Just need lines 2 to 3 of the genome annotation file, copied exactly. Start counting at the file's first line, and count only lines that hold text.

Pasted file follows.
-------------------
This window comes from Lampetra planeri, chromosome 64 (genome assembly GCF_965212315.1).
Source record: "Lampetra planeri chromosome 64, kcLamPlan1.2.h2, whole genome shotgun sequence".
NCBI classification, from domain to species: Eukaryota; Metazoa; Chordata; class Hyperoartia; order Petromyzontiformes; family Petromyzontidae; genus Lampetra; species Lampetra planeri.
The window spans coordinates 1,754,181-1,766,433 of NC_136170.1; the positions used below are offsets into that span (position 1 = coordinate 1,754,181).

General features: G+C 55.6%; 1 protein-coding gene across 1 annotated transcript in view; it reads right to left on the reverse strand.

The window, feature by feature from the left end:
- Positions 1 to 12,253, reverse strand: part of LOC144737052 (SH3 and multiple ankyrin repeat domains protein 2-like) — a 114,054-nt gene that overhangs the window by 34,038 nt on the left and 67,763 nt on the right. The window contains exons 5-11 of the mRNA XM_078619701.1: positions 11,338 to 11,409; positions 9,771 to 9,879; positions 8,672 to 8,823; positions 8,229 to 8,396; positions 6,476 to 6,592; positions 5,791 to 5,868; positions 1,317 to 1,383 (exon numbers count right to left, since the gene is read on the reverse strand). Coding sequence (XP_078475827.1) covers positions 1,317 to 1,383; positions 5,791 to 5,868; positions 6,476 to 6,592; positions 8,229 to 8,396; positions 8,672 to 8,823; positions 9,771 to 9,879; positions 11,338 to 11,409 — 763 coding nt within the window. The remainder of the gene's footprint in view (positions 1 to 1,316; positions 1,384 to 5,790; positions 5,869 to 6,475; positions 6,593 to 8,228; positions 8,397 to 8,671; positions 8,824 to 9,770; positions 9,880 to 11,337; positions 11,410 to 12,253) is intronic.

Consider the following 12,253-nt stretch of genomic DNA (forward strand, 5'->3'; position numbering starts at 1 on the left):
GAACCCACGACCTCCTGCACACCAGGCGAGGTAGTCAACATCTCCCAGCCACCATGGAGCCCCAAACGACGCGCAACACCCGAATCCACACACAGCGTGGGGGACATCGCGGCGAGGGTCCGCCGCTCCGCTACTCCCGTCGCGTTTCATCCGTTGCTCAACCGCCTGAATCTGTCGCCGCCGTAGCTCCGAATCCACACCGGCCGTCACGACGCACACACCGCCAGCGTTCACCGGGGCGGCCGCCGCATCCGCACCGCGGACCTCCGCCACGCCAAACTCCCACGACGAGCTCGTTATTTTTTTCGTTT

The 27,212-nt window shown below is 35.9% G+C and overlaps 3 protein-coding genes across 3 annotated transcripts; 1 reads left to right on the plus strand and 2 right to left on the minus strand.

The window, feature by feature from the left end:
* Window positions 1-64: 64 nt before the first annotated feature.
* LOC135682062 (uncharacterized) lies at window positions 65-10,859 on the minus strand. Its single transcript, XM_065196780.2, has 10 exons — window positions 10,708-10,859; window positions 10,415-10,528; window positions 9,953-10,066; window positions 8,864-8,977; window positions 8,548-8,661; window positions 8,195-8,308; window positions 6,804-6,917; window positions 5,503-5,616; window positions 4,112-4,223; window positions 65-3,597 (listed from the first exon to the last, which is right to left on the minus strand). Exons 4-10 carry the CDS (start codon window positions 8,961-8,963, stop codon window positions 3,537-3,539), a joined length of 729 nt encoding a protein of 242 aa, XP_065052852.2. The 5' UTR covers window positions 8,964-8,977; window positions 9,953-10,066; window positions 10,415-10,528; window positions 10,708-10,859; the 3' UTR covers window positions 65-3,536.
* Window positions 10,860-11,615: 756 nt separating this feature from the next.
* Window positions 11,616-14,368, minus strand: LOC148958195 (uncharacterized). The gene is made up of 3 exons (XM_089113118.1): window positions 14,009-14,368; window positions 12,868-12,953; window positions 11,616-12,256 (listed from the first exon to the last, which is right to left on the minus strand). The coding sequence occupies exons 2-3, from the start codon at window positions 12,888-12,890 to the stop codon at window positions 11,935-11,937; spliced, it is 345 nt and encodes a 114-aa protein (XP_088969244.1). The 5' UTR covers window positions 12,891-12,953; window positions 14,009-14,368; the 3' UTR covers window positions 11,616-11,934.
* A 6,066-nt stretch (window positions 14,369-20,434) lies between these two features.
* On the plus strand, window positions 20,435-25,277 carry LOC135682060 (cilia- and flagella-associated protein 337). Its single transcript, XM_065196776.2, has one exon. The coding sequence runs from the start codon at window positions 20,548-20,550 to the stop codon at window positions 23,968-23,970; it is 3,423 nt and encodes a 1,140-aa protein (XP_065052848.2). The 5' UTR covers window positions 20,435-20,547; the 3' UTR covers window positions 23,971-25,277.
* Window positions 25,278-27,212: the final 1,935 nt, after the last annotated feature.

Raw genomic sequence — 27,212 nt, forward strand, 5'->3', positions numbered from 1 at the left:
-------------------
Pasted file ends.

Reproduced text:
Source record: "Lampetra planeri chromosome 64, kcLamPlan1.2.h2, whole genome shotgun sequence".
NCBI classification, from domain to species: Eukaryota; Metazoa; Chordata; class Hyperoartia; order Petromyzontiformes; family Petromyzontidae; genus Lampetra; species Lampetra planeri.